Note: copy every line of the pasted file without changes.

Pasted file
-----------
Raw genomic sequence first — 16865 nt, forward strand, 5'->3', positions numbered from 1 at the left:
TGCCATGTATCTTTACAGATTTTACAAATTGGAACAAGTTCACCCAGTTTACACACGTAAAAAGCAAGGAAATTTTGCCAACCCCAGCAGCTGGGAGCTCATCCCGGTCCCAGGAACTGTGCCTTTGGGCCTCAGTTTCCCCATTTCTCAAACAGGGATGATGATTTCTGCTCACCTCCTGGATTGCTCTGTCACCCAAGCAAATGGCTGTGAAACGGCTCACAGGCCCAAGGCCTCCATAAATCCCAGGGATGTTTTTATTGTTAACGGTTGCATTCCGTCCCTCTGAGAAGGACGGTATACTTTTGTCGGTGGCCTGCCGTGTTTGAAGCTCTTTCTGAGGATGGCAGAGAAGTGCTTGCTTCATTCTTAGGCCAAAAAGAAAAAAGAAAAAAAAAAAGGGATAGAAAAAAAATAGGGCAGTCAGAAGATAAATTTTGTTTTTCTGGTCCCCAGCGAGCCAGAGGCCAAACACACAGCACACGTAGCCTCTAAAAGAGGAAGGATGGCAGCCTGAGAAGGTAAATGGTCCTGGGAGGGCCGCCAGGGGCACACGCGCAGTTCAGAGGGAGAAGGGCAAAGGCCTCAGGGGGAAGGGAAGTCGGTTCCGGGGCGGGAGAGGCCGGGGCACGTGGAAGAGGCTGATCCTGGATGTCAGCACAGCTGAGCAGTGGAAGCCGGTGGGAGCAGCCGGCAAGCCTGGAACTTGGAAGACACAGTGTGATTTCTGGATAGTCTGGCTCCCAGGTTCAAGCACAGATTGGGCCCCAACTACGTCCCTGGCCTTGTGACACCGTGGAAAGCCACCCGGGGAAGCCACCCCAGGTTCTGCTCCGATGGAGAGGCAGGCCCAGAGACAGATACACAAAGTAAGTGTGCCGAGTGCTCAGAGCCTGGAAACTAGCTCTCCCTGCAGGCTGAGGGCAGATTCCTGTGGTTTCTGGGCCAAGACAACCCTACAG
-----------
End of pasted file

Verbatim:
Raw genomic sequence first — 16865 nt, forward strand, 5'->3', positions numbered from 1 at the left:
TGCCATGTATCTTTACAGATTTTACAAATTGGAACAAGTTCACCCAGTTTACACACGTAAAAAGCAAGGAAATTTTGCCAACCCCAGCAGCTGGGAGCTCATCCCGGTCCCAGGAACTGTGCCTTTGGGCCTCAGTTTCCCCATTTCTCAAACAGGGATGATGATTTCTGCTCACCTCCTGGATTGCTCTGTCACCCAAGCAAATGGCTGTGAAACGGCTCACAGGCCCAAGGCCTCCATAAATCCCAGGGATGTTTTTATTGTTAACGGTTGCATTCCGTCCCTCTGAGAAGGACGGTATACTTTTGTCGGTGGCCTGCCGTGTTTGAAGCTCTTTCTGAGGATGGCAGAGAAGTGCTTGCTTCATTCTTAGGCCAAAAAGAAAAAAGAAAAAAAAAAAGGGATAGAAAAAAAATAGGGCAGTCAGAAGATAAATTTTGTTTTTCTGGTCCCCAGCGAGCCAGAGGCCAAACACACAGCACACGTAGCCTCTAAAAGAGGAAGGATGGCAGCCTGAGAAGGTAAATGGTCCTGGGAGGGCCGCCAGGGGCACACGCGCAGTTCAGAGGGAGAAGGGCAAAGGCCTCAGGGGGAAGGGAAGTCGGTTCCGGGGCGGGAGAGGCCGGGGCACGTGGAAGAGGCTGATCCTGGATGTCAGCACAGCTGAGCAGTGGAAGCCGGTGGGAGCAGCCGGCAAGCCTGGAACTTGGAAGACACAGTGTGATTTCTGGATAGTCTGGCTCCCAGGTTCAAGCACAGATTGGGCCCCAACTACGTCCCTGGCCTTGTGACACCGTGGAAAGCCACCCGGGGAAGCCACCCCAGGTTCTGCTCCGATGGAGAGGCAGGCCCAGAGACAGATACACAAAGTAAGTGTGCCGAGTGCTCAGAGCCTGGAAACTAGCTCTCCCTGCAGGCTGAGGGCAGATTCCTGTGGTTTCTGGGCCAAGACAACCCTACAG